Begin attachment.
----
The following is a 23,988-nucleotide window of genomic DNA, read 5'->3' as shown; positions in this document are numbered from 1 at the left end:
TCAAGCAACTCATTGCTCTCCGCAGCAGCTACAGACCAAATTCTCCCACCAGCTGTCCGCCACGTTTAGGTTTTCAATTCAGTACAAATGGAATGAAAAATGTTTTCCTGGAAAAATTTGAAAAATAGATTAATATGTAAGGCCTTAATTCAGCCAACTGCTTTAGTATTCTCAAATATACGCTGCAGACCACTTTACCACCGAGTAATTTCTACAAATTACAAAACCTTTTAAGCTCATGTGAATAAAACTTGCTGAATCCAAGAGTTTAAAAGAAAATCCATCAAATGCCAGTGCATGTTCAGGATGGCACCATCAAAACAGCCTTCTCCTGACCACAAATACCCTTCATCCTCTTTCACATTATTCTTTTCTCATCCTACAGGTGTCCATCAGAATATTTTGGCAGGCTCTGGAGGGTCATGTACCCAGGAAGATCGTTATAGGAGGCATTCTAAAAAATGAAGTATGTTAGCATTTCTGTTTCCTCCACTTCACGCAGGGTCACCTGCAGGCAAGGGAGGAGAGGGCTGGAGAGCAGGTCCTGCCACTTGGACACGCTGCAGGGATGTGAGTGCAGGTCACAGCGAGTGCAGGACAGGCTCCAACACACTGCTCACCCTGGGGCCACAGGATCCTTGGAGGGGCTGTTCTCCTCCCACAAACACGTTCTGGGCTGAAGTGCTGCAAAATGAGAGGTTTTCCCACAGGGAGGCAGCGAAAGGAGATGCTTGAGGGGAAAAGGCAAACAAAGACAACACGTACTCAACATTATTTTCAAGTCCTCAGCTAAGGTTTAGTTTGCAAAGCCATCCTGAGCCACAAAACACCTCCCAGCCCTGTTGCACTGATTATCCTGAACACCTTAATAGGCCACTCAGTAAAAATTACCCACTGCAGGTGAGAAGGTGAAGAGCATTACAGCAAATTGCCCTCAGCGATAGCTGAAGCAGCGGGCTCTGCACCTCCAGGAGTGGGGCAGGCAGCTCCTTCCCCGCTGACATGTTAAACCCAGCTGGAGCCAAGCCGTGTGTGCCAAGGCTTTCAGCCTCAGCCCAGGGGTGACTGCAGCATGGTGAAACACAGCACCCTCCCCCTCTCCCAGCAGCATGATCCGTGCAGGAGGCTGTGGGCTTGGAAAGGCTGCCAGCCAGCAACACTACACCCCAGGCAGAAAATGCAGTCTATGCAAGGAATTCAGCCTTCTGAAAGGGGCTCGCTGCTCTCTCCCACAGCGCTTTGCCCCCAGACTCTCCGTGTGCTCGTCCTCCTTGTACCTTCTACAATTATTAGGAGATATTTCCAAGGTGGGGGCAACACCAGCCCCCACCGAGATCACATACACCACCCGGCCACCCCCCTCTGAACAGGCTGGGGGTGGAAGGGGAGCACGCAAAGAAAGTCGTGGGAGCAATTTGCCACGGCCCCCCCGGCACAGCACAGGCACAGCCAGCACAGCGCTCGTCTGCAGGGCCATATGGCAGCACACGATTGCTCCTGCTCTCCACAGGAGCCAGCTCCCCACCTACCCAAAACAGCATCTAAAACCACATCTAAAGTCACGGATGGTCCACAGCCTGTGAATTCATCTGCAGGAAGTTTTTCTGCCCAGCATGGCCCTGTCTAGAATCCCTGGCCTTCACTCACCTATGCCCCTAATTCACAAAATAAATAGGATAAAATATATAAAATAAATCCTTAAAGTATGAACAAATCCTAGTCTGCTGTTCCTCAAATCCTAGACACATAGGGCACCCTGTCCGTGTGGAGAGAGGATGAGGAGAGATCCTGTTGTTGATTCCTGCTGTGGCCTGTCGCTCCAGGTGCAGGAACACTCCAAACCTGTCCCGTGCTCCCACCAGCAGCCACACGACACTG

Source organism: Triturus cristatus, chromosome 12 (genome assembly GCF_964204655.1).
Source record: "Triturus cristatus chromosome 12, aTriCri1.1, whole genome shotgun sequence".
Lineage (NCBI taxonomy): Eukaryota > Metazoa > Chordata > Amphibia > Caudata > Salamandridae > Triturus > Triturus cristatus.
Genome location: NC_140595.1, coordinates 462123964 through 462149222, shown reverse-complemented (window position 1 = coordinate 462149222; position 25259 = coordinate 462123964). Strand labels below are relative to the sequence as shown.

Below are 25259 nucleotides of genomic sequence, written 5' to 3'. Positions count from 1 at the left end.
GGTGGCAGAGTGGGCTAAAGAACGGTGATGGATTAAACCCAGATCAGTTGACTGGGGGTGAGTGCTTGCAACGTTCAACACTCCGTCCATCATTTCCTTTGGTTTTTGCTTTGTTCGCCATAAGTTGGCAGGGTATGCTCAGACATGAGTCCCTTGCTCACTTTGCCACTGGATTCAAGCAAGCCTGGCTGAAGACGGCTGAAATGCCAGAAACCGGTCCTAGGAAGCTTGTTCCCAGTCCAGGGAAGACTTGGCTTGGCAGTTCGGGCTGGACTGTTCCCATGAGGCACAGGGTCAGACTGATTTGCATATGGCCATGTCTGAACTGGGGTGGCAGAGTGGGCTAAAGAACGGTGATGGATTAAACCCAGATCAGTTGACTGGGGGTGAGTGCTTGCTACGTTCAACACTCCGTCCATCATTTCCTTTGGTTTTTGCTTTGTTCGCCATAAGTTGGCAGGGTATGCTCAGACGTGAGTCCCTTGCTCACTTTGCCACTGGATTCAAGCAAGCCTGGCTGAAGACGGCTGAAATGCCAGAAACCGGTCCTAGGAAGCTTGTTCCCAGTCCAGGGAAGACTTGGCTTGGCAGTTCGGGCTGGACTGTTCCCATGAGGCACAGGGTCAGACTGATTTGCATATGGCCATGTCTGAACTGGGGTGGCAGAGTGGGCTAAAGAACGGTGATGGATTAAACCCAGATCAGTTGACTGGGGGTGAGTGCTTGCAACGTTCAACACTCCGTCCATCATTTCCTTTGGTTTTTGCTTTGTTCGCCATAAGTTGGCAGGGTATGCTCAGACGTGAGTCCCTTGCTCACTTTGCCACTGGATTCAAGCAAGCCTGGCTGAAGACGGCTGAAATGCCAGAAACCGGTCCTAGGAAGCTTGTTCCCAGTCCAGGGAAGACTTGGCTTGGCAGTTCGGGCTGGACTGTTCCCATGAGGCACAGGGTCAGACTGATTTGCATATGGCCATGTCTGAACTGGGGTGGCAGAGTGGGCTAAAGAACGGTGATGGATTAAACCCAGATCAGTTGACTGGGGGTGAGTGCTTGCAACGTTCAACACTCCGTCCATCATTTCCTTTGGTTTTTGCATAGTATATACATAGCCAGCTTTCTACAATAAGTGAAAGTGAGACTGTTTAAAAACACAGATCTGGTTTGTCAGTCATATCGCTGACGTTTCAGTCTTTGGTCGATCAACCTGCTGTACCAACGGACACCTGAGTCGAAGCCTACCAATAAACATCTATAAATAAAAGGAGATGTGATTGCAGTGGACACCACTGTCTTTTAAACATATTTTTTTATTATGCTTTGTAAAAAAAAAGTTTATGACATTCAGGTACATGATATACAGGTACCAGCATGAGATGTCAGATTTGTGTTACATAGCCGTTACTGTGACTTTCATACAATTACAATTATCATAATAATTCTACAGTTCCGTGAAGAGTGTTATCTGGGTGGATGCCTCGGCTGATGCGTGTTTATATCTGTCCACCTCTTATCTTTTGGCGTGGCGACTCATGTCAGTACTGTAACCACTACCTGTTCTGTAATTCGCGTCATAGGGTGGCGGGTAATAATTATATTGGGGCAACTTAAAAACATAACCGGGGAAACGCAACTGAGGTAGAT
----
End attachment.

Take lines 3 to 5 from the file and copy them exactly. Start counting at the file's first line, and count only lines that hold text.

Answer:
Source organism: Triturus cristatus, chromosome 12 (genome assembly GCF_964204655.1).
Source record: "Triturus cristatus chromosome 12, aTriCri1.1, whole genome shotgun sequence".
Lineage (NCBI taxonomy): Eukaryota > Metazoa > Chordata > Amphibia > Caudata > Salamandridae > Triturus > Triturus cristatus.